What is a Custody Evaluation?
An investigation to determine what’s in the best interests of the children in order to make a recommendation for child custody and parenting time.
When does a Custody Evaluation occur?
If parties aren’t able to agree on the custody of the children, or if one of the parties requests a custody evaluation, a judge in Minnesota can order that an investigation take place to determine what’s in the best interests of the children. Therefore, a custody evaluation can be part of a child custody or divorce case.
How long does a Custody Evaluation Take?
A well-conducted custody evaluation typically takes several months to complete.
Who completes the Custody Evaluation?
The custody evaluation is conducted by a custody evaluator.
What’s a Custody Evaluator?
The custody evaluator is a third party that is neutral in the situation. The parties typically get to decide who they’d like to hire as their custody evaluator. However, if the parties can’t agree, the judge may assign a custody evaluator to the case. After the custody evaluator is selected, s/he typically introduces him/herself to the parties and their attorneys.
What does a Custody Evaluator do?
The custody evaluator has the job of:
- Investigating each party’s ability to raise and care for the children.
- Determining what custody arrangement would be in the best interests of the children.
- Sharing his/her opinion in a written report (and potentially, testifying in court).
How much does a Custody Evaluation cost in Minnesota?
The custody evaluator almost always collects an advance retainer for his/her services. The custody evaluator typically requires an initial retainer of $2,500 – $5,000.
The custody evaluator may bill at an hourly rate, with fees similar to an attorney’s hourly rate or charge a flat, one-time fee for service.
Typically custody evaluations in Minnesota are more expensive than mediation and early neutral evaluation.
Total costs for a custody evaluation range from $3,000 at the low end to over $10,000 depending on the case and the custody evaluator. For example, custody evaluators from the department of court services typically charge less than private custody evaluators.
Who pays for the Custody Evaluation?
Most typically, the parties split the costs of the custody evaluation 50/50. However, the court has to take into consideration the parties ability to pay.
For example, the court may not order a party to pay the full costs of the custody evaluation if the party is receiving public assistance or if his/her annual income is below the poverty line.
Sometimes the cost of the custody evaluation, coupled with other legal costs, motivates the parties to agree on a custody and parenting time schedule between themselves.
What happens during a Custody Evaluation?
After the evaluation process is started up, the custody evaluator makes arrangements to collect the information s/he needs to make a “best-interests” determination.
In order for the custody evaluator to make a recommendation, s/he will need to interview the parents, the children, other family members, friends, medical doctors, school teachers or anyone else that may provide the custody evaluator with valuable information. The custody evaluator has to obtain consent from the parents, or the child’s guardian, or the child’s custodian, before s/he is able to talk with anyone.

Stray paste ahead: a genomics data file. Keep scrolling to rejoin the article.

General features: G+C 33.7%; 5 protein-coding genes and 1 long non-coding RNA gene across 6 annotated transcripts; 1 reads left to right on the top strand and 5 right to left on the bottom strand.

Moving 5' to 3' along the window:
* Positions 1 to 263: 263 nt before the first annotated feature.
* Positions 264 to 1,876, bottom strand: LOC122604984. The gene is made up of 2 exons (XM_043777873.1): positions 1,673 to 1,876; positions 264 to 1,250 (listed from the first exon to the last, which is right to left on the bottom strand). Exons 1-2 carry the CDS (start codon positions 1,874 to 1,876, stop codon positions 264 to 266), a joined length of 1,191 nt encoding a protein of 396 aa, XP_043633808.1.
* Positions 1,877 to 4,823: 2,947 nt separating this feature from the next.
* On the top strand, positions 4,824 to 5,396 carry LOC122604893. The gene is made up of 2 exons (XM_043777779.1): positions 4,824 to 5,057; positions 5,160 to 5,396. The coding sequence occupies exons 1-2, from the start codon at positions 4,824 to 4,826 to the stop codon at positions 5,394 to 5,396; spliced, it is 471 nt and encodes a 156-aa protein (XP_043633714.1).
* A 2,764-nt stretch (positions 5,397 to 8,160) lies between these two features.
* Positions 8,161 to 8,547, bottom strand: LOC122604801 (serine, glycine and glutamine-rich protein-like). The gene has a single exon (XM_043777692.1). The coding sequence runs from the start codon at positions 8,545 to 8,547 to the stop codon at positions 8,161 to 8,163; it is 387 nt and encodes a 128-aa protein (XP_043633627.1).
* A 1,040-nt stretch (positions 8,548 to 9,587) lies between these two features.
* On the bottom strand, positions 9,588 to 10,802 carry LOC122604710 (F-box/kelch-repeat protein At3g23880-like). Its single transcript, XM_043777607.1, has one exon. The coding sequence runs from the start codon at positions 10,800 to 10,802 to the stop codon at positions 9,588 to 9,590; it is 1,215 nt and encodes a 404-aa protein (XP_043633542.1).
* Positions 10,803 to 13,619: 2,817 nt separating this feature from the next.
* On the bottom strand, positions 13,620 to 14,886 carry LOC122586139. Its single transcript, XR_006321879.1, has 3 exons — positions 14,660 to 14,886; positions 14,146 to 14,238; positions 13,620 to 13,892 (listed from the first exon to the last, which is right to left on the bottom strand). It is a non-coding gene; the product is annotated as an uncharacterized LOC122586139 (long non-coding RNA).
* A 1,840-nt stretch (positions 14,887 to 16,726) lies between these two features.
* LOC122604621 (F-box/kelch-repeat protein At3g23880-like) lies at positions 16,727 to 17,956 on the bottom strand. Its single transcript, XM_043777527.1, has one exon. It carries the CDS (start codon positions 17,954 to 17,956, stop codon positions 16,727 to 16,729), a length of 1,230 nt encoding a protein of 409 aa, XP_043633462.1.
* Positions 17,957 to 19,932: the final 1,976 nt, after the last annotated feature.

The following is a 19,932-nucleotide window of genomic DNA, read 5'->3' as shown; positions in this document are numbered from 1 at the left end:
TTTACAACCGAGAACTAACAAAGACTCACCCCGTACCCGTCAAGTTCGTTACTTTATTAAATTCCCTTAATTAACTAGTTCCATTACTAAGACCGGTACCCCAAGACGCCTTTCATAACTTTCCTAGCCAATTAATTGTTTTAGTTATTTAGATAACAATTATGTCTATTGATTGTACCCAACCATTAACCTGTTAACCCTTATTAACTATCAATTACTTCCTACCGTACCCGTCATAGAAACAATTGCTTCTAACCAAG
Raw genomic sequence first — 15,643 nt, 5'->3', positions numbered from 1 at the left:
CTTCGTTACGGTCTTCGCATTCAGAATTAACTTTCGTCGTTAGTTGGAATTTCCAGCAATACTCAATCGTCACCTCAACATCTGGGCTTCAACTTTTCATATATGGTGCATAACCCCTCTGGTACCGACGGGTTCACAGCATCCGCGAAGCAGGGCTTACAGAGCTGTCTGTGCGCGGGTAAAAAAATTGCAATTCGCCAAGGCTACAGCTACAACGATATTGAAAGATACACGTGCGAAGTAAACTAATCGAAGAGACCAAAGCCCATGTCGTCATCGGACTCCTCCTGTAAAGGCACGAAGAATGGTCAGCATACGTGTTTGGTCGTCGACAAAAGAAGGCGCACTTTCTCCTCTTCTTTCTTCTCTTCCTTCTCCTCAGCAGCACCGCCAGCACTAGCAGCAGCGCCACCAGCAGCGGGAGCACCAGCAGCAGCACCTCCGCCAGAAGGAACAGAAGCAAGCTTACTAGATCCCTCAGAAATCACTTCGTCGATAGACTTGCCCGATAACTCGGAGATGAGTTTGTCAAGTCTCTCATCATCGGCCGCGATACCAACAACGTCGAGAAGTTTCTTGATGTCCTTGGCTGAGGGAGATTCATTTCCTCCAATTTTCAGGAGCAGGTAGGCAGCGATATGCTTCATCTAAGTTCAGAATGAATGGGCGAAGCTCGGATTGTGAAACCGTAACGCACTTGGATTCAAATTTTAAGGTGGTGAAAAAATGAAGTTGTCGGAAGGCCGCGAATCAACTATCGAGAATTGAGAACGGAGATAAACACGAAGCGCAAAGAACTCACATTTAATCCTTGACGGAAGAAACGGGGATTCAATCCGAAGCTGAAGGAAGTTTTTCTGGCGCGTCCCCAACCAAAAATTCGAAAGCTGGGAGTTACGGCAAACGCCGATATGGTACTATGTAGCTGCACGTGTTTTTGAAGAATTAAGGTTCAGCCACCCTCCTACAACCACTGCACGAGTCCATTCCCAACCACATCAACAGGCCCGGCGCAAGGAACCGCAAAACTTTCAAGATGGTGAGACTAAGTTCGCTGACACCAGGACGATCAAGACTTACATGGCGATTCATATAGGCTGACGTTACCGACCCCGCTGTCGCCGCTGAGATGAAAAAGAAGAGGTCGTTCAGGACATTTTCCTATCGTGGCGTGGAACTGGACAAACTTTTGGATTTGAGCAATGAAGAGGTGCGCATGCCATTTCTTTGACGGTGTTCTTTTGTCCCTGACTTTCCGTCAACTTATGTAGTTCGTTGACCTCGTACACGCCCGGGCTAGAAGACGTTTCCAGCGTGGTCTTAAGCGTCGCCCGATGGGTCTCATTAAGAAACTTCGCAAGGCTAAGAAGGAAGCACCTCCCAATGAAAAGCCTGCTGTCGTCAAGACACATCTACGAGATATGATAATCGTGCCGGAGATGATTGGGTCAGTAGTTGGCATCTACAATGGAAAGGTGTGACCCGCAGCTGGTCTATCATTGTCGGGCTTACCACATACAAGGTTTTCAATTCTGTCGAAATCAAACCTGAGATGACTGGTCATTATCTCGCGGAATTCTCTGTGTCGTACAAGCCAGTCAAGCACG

*Note: The custody evaluator can only talk to the parties’ mediator if both parties give written consent.
The custody evaluator may also wish to observe the children interacting with the parties and other individuals.
*Note: If ordered by the court, the custody evaluator can also request that the children be seen by a professional for diagnosis.
The custody evaluator may also review documentation including communications between the parties, legal documentation, physical and mental health records, criminal records, and any other documentation deemed important.
Once the custody evaluator has collected all of the information, s/he will often provide a short verbal report for the parties and their attorneys. If the parties can settle based on this information, the evaluator doesn’t need to do anything else.
What’s in the Custody Evaluator’s Report?
If the custody evaluation doesn’t resolve the parties custody and parenting time issue, the evaluator will then prepare a written report. The custody evaluator’s written report is submitted to both parties and ultimately can be submitted to the Judge. This report includes the custody evaluator’s review of the best-interests factors in the Minnesota child custody statute and recommendations for a custody and parenting time.
How is a Custody Evaluation used in Court?
Often, Judges call upon the help of a custody evaluator when making a decision in a custody matter before the court. Judges often hold the custody evaluator’s opinion in high regards, because of their experience, their exhaustive efforts, and their perceived neutrality in the situation. Often, the recommendations of the custody evaluator will be decisive in a disputed custody matter.
Lastly, if the case goes on to trial, the custody evaluator will often be called upon to testify about his/her findings. This is typically the last task of the custody evaluator in a divorce or child custody case. In addition, the custody evaluator’s report can also be used as evidence during a trial.